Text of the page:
Quantum mechanics and free probability
EU-funded research has made important progress in deriving mathematical descriptions of quantum probability, an extension of classical probability that has important applications in quantum physics and telecommunication.
The main focus of probability theory is the algebra of random variables.
In the conventional approach, one selects a sample space and assigns a
probability (expectation) to a number of events in that space, building
algebras of random variables. The random variables, the probability of a
certain event in that sample space, are commutable, meaning that
changing the order of operands does not change the result.
In quantum mechanics, the sample space is replaced by the space of
states and the expectation is now the expected value on a given quantum
state. Physical observables take the place of the random variables that
generally do not commute. Quantum probability, also called
noncommutative probability, incorporates the possibility of
noncommutative operations, encompassing both the quantum and classical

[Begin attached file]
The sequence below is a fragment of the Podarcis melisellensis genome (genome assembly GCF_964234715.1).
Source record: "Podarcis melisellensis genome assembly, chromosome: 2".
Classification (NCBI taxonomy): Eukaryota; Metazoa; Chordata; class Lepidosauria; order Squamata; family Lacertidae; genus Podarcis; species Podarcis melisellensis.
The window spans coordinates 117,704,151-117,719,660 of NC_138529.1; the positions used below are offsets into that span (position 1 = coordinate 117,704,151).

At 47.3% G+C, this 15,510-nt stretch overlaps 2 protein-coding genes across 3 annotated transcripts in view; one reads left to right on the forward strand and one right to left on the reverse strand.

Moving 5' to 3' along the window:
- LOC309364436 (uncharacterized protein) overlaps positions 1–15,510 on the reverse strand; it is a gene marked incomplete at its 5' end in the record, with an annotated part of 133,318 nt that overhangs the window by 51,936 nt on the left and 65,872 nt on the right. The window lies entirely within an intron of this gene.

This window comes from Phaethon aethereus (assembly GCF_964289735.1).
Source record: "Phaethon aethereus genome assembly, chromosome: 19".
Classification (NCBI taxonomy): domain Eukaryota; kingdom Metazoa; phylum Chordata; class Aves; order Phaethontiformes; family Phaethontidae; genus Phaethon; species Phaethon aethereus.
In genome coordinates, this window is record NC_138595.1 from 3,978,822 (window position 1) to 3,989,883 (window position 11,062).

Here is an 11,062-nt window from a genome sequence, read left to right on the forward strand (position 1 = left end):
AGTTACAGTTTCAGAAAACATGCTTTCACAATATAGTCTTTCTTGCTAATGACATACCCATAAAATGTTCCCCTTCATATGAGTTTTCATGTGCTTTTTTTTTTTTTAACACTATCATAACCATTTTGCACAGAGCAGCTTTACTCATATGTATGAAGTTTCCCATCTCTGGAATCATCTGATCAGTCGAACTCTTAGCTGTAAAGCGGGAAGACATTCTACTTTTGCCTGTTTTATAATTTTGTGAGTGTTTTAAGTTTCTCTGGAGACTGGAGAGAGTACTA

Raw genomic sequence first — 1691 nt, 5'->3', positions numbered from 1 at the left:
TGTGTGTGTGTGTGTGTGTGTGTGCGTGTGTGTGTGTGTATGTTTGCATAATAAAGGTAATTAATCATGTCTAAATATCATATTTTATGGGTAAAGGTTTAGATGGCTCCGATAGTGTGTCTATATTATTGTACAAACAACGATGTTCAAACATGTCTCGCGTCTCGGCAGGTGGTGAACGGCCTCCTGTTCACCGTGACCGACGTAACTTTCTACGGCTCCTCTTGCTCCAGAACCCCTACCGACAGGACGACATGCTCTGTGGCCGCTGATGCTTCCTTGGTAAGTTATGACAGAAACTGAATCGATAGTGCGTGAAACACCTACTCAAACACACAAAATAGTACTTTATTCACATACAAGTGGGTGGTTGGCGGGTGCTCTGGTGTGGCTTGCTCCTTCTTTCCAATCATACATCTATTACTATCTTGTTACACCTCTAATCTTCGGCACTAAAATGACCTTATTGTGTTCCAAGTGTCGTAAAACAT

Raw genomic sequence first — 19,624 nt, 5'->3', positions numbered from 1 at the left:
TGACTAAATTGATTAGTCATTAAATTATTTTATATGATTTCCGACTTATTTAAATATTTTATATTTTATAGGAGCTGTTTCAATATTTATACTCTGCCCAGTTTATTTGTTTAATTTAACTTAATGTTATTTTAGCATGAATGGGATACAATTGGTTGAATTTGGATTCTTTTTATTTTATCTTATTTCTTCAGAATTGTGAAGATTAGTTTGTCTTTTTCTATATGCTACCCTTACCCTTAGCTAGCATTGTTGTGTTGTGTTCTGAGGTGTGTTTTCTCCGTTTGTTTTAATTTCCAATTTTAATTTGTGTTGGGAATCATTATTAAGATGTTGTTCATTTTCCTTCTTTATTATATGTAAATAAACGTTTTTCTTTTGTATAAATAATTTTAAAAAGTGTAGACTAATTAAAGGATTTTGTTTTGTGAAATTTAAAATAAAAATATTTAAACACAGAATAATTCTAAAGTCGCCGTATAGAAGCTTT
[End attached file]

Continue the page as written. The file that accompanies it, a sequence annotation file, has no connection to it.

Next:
states. Developed in the 1980s, it has provided models of quantum
observation processes that resolve many of the apparent inconsistencies
of quantum mechanics.
Quantum probability contains many different notions of independence,
the most prominent of which is free probability, a concept created
around 1985. The discovery in 1991 that it is closely related to random
matrix theory led to exciting new results, concepts and tools, and the
identification of important applications. The EU-funded project
'Independence and convolutions in noncommutative probability' (ICNCP)
investigated the mathematical theory of free probability and free
independence, pushing the frontiers of both classical and free
The short two-year research effort resulted in nine publications and
10 presentations. Outcomes will make an important contribution to the
field and eventually to the description and development of practical
last modification: 2015-02-27 15:13:10